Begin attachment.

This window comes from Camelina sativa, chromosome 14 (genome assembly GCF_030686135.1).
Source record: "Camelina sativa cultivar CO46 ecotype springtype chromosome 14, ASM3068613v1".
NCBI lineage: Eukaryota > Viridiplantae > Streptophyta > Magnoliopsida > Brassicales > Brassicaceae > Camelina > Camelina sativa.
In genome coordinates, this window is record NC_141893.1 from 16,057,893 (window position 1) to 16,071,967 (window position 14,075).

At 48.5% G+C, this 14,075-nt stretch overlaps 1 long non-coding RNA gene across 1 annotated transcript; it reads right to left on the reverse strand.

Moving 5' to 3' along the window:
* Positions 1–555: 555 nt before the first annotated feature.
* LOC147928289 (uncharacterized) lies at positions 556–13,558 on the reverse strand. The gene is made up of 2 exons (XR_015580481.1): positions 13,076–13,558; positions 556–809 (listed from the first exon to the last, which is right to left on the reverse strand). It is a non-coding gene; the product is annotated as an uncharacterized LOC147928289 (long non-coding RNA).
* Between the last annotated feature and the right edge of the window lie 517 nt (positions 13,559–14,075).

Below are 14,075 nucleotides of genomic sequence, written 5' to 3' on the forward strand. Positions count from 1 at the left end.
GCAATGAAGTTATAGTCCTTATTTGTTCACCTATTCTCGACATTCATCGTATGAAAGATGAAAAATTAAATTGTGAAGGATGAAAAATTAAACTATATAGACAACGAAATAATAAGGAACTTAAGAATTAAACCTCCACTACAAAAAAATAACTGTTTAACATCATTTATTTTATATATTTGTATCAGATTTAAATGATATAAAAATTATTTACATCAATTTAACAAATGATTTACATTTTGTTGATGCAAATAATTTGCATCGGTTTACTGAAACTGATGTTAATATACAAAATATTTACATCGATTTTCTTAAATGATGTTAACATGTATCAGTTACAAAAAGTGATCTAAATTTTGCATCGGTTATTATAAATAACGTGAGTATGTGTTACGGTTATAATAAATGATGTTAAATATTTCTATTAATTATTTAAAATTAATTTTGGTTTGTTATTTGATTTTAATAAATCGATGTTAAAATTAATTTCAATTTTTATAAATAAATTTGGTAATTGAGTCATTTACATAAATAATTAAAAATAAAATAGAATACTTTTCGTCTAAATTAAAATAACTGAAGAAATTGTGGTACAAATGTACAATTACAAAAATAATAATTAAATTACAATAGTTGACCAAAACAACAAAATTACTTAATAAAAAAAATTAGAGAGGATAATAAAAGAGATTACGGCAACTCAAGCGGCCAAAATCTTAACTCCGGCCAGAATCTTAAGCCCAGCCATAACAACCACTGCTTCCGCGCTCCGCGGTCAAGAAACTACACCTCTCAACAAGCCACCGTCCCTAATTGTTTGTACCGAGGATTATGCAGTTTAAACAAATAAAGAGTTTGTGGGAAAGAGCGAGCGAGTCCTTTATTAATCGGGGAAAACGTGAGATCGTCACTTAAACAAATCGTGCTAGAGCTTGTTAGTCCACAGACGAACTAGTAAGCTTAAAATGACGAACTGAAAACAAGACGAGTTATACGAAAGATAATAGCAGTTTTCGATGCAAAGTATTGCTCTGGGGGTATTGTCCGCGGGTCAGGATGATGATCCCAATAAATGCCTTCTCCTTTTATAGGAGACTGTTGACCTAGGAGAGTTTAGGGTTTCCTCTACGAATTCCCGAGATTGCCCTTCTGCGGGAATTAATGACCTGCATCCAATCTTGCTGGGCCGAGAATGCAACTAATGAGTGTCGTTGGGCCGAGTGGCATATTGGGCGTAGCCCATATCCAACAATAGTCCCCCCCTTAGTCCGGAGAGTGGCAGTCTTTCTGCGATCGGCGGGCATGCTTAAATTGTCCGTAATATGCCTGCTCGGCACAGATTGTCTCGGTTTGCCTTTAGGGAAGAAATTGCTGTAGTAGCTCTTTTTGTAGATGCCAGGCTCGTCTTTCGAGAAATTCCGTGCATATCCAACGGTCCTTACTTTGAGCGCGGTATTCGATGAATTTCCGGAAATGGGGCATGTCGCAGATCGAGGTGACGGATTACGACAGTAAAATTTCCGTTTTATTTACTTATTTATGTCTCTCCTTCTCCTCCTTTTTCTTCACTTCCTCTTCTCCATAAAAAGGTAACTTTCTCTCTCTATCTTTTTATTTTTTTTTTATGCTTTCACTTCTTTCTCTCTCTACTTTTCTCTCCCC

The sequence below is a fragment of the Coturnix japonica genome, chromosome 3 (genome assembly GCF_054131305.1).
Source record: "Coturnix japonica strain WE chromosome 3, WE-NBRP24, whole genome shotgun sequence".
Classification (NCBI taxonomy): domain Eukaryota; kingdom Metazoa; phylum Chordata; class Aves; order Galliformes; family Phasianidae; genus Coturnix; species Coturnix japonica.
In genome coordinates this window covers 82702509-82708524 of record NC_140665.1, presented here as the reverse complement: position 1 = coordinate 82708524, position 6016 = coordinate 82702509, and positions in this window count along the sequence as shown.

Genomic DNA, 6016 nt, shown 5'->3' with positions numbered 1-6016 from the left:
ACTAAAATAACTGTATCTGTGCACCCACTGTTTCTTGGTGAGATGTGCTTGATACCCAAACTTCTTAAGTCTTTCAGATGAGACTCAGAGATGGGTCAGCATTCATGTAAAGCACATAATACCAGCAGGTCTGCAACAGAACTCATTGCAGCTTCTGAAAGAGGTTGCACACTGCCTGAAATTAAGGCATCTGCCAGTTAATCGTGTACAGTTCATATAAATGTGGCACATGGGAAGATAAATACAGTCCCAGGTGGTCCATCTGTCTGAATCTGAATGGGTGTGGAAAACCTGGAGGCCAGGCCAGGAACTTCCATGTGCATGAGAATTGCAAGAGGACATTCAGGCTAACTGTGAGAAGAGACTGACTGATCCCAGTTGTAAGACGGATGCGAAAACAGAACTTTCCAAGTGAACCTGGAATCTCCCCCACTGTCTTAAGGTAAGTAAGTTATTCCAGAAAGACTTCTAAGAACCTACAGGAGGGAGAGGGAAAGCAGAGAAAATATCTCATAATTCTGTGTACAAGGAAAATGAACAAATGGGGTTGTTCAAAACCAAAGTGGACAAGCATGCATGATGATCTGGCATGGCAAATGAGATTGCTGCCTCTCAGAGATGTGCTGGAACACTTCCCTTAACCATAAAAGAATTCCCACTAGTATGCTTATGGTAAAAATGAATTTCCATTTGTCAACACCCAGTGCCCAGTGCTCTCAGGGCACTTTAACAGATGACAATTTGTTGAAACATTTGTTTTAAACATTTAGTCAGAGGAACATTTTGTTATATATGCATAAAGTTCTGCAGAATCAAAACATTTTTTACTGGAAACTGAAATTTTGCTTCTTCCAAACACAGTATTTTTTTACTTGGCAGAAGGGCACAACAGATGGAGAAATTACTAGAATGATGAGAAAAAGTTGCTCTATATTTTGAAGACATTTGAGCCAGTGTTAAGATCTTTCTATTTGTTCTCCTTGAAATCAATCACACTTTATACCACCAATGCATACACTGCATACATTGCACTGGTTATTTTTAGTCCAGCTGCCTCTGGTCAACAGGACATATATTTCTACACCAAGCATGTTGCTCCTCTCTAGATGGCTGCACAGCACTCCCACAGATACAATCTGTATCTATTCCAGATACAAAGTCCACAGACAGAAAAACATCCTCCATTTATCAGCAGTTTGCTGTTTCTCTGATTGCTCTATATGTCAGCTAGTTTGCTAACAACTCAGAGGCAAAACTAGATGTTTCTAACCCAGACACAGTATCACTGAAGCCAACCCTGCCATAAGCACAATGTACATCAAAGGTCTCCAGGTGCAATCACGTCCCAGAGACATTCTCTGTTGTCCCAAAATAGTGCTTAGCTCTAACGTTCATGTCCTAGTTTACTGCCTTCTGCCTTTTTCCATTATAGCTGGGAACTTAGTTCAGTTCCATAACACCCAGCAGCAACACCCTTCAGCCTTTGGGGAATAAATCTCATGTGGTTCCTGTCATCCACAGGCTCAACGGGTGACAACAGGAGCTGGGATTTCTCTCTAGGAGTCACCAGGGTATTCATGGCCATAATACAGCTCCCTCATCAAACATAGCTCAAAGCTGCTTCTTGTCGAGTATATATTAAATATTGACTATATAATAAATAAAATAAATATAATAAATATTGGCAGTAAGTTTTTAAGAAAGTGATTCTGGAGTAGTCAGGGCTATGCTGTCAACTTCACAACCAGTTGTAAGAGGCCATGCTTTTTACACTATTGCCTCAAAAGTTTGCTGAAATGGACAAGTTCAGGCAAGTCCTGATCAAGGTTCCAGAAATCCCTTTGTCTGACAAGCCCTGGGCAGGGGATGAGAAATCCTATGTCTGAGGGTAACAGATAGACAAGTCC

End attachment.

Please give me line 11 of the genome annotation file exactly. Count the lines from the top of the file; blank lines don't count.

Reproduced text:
GCAATGAAGTTATAGTCCTTATTTGTTCACCTATTCTCGACATTCATCGTATGAAAGATGAAAAATTAAATTGTGAAGGATGAAAAATTAAACTATATAGACAACGAAATAATAAGGAACTTAAGAATTAAACCTCCACTACAAAAAAATAACTGTTTAACATCATTTATTTTATATATTTGTATCAGATTTAAATGATATAAAAATTATTTACATCAATTTAACAAATGATTTACATTTTGTTGATGCAAATAATTTGCATCGGTTTACTGAAACTGATGTTAATATACAAAATATTTACATCGATTTTCTTAAATGATGTTAACATGTATCAGTTACAAAAAGTGATCTAAATTTTGCATCGGTTATTATAAATAACGTGAGTATGTGTTACGGTTATAATAAATGATGTTAAATATTTCTATTAATTATTTAAAATTAATTTTGGTTTGTTATTTGATTTTAATAAATCGATGTTAAAATTAATTTCAATTTTTATAAATAAATTTGGTAATTGAGTCATTTACATAAATAATTAAAAATAAAATAGAATACTTTTCGTCTAAATTAAAATAACTGAAGAAATTGTGGTACAAATGTACAATTACAAAAATAATAATTAAATTACAATAGTTGACCAAAACAACAAAATTACTTAATAAAAAAAATTAGAGAGGATAATAAAAGAGATTACGGCAACTCAAGCGGCCAAAATCTTAACTCCGGCCAGAATCTTAAGCCCAGCCATAACAACCACTGCTTCCGCGCTCCGCGGTCAAGAAACTACACCTCTCAACAAGCCACCGTCCCTAATTGTTTGTACCGAGGATTATGCAGTTTAAACAAATAAAGAGTTTGTGGGAAAGAGCGAGCGAGTCCTTTATTAATCGGGGAAAACGTGAGATCGTCACTTAAACAAATCGTGCTAGAGCTTGTTAGTCCACAGACGAACTAGTAAGCTTAAAATGACGAACTGAAAACAAGACGAGTTATACGAAAGATAATAGCAGTTTTCGATGCAAAGTATTGCTCTGGGGGTATTGTCCGCGGGTCAGGATGATGATCCCAATAAATGCCTTCTCCTTTTATAGGAGACTGTTGACCTAGGAGAGTTTAGGGTTTCCTCTACGAATTCCCGAGATTGCCCTTCTGCGGGAATTAATGACCTGCATCCAATCTTGCTGGGCCGAGAATGCAACTAATGAGTGTCGTTGGGCCGAGTGGCATATTGGGCGTAGCCCATATCCAACAATAGTCCCCCCCTTAGTCCGGAGAGTGGCAGTCTTTCTGCGATCGGCGGGCATGCTTAAATTGTCCGTAATATGCCTGCTCGGCACAGATTGTCTCGGTTTGCCTTTAGGGAAGAAATTGCTGTAGTAGCTCTTTTTGTAGATGCCAGGCTCGTCTTTCGAGAAATTCCGTGCATATCCAACGGTCCTTACTTTGAGCGCGGTATTCGATGAATTTCCGGAAATGGGGCATGTCGCAGATCGAGGTGACGGATTACGACAGTAAAATTTCCGTTTTATTTACTTATTTATGTCTCTCCTTCTCCTCCTTTTTCTTCACTTCCTCTTCTCCATAAAAAGGTAACTTTCTCTCTCTATCTTTTTATTTTTTTTTTATGCTTTCACTTCTTTCTCTCTCTACTTTTCTCTCCCC